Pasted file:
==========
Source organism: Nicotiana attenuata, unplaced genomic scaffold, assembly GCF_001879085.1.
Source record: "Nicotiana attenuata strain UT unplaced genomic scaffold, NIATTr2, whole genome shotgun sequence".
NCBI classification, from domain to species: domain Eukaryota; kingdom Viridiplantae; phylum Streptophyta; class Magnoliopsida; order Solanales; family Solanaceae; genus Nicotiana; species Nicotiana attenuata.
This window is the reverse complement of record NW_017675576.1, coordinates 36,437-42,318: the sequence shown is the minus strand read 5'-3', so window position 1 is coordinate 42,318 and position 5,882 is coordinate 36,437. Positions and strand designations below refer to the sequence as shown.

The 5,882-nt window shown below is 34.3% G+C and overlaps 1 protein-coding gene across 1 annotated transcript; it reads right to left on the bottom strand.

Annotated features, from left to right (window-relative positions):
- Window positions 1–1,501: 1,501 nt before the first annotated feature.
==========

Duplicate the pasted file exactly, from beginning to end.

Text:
Source organism: Nicotiana attenuata, unplaced genomic scaffold, assembly GCF_001879085.1.
Source record: "Nicotiana attenuata strain UT unplaced genomic scaffold, NIATTr2, whole genome shotgun sequence".
NCBI classification, from domain to species: domain Eukaryota; kingdom Viridiplantae; phylum Streptophyta; class Magnoliopsida; order Solanales; family Solanaceae; genus Nicotiana; species Nicotiana attenuata.
This window is the reverse complement of record NW_017675576.1, coordinates 36,437-42,318: the sequence shown is the minus strand read 5'-3', so window position 1 is coordinate 42,318 and position 5,882 is coordinate 36,437. Positions and strand designations below refer to the sequence as shown.

The 5,882-nt window shown below is 34.3% G+C and overlaps 1 protein-coding gene across 1 annotated transcript; it reads right to left on the bottom strand.

Annotated features, from left to right (window-relative positions):
- Window positions 1–1,501: 1,501 nt before the first annotated feature.